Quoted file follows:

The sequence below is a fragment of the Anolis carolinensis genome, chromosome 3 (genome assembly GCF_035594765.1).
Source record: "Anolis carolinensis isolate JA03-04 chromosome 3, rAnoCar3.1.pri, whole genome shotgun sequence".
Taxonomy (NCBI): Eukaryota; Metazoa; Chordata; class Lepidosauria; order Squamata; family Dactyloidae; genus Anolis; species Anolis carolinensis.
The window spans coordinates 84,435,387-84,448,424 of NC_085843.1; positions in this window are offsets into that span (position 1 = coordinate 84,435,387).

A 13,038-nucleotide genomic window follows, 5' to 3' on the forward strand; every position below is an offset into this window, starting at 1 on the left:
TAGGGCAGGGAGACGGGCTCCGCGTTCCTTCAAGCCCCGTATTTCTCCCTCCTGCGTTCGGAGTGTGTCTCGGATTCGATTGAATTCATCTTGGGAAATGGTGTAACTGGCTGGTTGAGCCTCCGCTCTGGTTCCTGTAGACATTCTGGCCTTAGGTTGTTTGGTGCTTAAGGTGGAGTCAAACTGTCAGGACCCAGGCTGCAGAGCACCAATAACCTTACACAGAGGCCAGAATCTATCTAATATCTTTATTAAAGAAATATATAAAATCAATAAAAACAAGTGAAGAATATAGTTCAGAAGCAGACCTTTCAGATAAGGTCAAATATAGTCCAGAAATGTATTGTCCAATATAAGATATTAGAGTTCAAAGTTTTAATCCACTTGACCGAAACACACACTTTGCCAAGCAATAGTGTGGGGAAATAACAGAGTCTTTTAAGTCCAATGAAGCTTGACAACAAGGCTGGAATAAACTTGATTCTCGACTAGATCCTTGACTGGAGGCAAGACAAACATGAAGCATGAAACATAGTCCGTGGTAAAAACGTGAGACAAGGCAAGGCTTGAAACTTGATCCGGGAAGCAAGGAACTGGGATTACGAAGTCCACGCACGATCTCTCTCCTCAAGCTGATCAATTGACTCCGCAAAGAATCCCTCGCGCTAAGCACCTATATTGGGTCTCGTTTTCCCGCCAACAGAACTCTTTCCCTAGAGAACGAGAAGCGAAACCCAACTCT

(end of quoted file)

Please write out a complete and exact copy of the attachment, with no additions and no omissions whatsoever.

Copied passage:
The sequence below is a fragment of the Anolis carolinensis genome, chromosome 3 (genome assembly GCF_035594765.1).
Source record: "Anolis carolinensis isolate JA03-04 chromosome 3, rAnoCar3.1.pri, whole genome shotgun sequence".
Taxonomy (NCBI): Eukaryota; Metazoa; Chordata; class Lepidosauria; order Squamata; family Dactyloidae; genus Anolis; species Anolis carolinensis.
The window spans coordinates 84,435,387-84,448,424 of NC_085843.1; positions in this window are offsets into that span (position 1 = coordinate 84,435,387).

A 13,038-nucleotide genomic window follows, 5' to 3' on the forward strand; every position below is an offset into this window, starting at 1 on the left:
TAGGGCAGGGAGACGGGCTCCGCGTTCCTTCAAGCCCCGTATTTCTCCCTCCTGCGTTCGGAGTGTGTCTCGGATTCGATTGAATTCATCTTGGGAAATGGTGTAACTGGCTGGTTGAGCCTCCGCTCTGGTTCCTGTAGACATTCTGGCCTTAGGTTGTTTGGTGCTTAAGGTGGAGTCAAACTGTCAGGACCCAGGCTGCAGAGCACCAATAACCTTACACAGAGGCCAGAATCTATCTAATATCTTTATTAAAGAAATATATAAAATCAATAAAAACAAGTGAAGAATATAGTTCAGAAGCAGACCTTTCAGATAAGGTCAAATATAGTCCAGAAATGTATTGTCCAATATAAGATATTAGAGTTCAAAGTTTTAATCCACTTGACCGAAACACACACTTTGCCAAGCAATAGTGTGGGGAAATAACAGAGTCTTTTAAGTCCAATGAAGCTTGACAACAAGGCTGGAATAAACTTGATTCTCGACTAGATCCTTGACTGGAGGCAAGACAAACATGAAGCATGAAACATAGTCCGTGGTAAAAACGTGAGACAAGGCAAGGCTTGAAACTTGATCCGGGAAGCAAGGAACTGGGATTACGAAGTCCACGCACGATCTCTCTCCTCAAGCTGATCAATTGACTCCGCAAAGAATCCCTCGCGCTAAGCACCTATATTGGGTCTCGTTTTCCCGCCAACAGAACTCTTTCCCTAGAGAACGAGAAGCGAAACCCAACTCT